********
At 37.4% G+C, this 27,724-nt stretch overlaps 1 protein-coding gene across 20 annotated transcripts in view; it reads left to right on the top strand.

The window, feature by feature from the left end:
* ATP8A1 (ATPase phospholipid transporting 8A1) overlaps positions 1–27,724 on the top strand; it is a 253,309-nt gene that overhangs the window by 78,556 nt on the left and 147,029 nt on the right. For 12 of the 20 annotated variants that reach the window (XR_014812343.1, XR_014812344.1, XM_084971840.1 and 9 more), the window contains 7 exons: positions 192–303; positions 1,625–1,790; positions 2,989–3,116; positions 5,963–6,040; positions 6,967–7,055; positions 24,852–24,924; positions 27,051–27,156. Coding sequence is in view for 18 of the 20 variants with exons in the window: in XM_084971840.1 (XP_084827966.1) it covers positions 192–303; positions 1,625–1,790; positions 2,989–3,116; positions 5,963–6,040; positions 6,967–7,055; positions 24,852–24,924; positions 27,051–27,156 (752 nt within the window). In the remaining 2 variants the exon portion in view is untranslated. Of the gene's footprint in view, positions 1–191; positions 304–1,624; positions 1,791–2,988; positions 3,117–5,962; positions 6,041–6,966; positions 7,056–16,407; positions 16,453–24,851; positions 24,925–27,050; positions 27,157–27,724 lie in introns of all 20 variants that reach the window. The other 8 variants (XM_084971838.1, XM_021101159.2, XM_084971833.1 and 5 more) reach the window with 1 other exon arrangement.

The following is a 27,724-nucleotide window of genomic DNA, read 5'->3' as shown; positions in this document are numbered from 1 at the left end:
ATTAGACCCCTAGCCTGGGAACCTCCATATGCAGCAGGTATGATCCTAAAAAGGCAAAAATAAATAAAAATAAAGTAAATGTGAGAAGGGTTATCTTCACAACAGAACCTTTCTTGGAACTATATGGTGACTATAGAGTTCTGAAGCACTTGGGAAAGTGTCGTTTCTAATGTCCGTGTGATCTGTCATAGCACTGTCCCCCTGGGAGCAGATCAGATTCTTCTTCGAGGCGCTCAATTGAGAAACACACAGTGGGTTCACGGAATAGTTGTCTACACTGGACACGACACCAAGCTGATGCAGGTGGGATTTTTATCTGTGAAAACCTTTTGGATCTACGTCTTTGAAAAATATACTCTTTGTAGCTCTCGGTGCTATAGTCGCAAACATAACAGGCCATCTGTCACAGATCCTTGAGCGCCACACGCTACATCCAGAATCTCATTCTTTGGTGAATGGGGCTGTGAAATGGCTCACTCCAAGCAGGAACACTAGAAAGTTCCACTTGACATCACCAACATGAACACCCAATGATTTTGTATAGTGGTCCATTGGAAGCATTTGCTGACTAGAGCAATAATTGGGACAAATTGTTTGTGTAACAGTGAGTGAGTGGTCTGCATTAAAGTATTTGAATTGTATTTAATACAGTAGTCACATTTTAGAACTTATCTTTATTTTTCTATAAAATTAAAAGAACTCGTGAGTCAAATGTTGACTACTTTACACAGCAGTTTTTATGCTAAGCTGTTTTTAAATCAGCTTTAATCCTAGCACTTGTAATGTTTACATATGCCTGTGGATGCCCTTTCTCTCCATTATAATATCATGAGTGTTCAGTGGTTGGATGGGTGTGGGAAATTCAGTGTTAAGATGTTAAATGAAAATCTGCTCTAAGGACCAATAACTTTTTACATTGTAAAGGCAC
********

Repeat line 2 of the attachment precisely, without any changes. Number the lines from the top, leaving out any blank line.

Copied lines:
The window, feature by feature from the left end: